Normally keeping the car locked, valuables out of sight or not present, locking the house, etc. is second nature. But I really bristled at the suggestion that I was guilty of enticing crime by wearing such a short skirt or trying to keep my car cool.

pigpen51 said...

My parents didn't lock the doors to their house until the very late 90's. They lived in a small town in Michigan, less than 1000 people, and there was not much crime. They had a restaurant and they would go to the restaurant, and leave their house unlocked routinely. They often had money laying around the house in various places, in amounts that would draw thieves if they only knew. They had 25,000$ stashed in their basement, in a box. Not locked, just a box.
Later on, things changed, when the economy got worse, and crime started to increase. The small town used to have jobs at the city 35 miles away, at the factories there. When they all left town, the jobs in the small town left as well, and the crime rate increased, as did the drug problem, which of course, added to the crime rate, and a vicious circle followed.
Now the town is fighting over whether or not to let a huge marijuana facility in the village limits. It will be a bad thing, but who knows what will happen.

fillyjonk said...

Yeah, there are still people in my town who leave doors unlocked in their homes. When they are home at night! A number of home-invasion robberies (to me, one of the scariest of the not-intended-to-be-violent crimes) happen because a door was left unlocked. In a lot of cases it's people who don't have a whole lot of valuables and sometimes they wind up pistolwhipped for their trouble because the robbers are angry there's no cash lying around...

Of course, the problem is: what if you're an elderly person prone to falling or needing medical assistance, and you don't want the EMS to possibly have to break down the door? I admit as someone who lives alone this is something I've contemplated. And no, I don't have a "trusted neighbor" to leave a key with; I have wound up surrounded by rental houses whose tenants change fairly regularly.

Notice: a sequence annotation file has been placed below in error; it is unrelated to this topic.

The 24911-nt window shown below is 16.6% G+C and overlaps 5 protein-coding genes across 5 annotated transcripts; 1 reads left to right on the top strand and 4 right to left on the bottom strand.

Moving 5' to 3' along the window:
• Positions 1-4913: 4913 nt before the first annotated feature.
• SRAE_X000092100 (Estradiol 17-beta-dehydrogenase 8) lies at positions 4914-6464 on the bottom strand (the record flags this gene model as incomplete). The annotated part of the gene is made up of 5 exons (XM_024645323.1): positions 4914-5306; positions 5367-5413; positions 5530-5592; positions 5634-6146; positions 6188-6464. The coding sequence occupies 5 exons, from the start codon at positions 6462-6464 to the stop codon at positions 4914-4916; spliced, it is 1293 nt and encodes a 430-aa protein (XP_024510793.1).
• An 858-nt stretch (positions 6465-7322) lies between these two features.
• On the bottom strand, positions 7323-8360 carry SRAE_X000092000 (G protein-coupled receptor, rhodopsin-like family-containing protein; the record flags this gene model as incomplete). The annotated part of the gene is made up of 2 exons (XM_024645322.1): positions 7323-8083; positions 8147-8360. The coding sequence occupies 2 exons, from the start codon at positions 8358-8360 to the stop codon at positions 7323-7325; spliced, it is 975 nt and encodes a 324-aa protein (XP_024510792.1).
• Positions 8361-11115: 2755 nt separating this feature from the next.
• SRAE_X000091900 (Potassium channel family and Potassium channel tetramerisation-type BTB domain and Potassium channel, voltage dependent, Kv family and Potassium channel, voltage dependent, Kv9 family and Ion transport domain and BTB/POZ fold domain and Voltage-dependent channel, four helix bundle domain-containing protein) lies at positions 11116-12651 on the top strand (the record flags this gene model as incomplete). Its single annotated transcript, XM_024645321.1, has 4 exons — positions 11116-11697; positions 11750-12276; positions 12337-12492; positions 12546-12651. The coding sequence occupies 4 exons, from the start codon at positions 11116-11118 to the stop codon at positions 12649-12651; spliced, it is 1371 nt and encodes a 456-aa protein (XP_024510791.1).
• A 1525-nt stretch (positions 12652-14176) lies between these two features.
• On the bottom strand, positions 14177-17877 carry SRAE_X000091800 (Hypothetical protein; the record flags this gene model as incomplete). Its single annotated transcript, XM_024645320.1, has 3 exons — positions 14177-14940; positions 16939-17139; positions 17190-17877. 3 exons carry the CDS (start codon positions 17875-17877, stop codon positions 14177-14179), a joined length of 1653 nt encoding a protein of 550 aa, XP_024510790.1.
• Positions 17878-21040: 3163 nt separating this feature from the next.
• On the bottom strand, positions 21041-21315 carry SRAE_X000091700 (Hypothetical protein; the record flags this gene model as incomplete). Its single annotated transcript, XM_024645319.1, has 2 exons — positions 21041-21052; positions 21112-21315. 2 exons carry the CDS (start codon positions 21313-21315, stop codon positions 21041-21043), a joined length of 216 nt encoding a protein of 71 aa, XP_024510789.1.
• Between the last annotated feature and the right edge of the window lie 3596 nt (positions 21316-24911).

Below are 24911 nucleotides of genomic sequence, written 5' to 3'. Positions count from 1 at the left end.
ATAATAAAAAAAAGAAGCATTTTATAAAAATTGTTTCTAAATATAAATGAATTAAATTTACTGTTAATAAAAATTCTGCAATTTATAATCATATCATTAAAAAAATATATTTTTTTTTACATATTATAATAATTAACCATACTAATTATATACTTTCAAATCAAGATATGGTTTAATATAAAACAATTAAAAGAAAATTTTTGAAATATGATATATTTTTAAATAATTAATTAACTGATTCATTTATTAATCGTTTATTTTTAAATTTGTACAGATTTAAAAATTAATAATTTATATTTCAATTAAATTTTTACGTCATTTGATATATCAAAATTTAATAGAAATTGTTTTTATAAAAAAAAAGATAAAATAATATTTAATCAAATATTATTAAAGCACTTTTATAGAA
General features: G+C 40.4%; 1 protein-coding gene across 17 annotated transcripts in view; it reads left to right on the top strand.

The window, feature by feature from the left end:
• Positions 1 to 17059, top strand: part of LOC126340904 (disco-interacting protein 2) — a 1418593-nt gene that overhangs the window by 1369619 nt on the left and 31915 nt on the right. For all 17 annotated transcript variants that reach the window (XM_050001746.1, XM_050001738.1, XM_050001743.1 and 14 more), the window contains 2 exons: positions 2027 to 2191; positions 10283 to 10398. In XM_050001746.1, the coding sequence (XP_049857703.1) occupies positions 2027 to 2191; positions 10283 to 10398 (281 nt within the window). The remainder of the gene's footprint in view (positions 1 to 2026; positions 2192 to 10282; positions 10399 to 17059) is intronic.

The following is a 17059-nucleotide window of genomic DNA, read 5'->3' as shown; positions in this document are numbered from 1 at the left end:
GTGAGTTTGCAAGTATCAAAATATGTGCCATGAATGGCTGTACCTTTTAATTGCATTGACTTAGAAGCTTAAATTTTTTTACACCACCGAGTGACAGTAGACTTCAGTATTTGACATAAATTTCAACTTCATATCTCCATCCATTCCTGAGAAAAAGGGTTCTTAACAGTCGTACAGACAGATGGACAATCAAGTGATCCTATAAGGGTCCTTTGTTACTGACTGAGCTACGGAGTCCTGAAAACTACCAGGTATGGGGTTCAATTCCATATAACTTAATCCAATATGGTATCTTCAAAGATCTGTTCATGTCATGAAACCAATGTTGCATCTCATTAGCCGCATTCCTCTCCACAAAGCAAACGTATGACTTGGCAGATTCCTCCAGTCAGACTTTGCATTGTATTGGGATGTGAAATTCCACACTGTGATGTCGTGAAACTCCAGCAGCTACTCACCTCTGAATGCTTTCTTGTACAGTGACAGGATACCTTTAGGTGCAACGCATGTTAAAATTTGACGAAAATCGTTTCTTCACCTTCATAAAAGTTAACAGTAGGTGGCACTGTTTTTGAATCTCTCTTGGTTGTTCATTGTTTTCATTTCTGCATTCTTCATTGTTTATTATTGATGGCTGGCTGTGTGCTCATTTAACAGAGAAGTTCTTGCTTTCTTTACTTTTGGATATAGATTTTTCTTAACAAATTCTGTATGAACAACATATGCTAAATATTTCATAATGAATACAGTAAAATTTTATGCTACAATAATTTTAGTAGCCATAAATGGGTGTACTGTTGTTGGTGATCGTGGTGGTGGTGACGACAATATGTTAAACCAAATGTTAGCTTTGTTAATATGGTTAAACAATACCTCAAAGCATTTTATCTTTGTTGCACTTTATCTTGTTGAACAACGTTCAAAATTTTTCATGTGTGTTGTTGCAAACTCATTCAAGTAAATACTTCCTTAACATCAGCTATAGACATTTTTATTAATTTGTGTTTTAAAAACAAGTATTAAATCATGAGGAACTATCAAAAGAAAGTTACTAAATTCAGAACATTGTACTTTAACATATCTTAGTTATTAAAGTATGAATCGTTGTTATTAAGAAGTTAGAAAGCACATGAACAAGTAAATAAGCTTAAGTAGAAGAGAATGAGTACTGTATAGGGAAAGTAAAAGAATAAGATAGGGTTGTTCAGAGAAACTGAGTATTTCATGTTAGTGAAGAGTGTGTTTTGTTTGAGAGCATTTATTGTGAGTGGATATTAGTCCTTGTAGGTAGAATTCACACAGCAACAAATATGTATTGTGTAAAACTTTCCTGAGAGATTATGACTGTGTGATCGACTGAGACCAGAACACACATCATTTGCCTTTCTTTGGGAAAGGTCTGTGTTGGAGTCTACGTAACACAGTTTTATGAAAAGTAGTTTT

Roberta X said...

One thing I learned in my mother's last decade was that if EMS (or a one of your own children) needs to get in the house, they *will* get in, nearly always in a way that still leaves the house able to be secured. I have had to kick open "security-chained" doors (forget those things, they're decorative). Unless your home is a fortress, getting in is not a problem for someone who doesn't have to worry about how much noise it makes or how obvious it is to the neighbors.

I stopped worrying so much about EMTs not being able to get to me in an emergency -- and starting making sure I was getting along well with anyone who might ever be so angry with me that they didn't care how loud they were getting into my house. One's home might be one's castle, but usually only conceptually and not as a physical fact.

Monty James said...

Maybe this guy can try the 'human fallibility' defense on the judge; he can't do any worse than he did telling the old man to give him his gun:

Burglary suspect shot after telling homeowner: ‘Give me that gun before you hurt yourself, old man’

Roberta X said...

Some men, you just can't reach; but they can be stopped.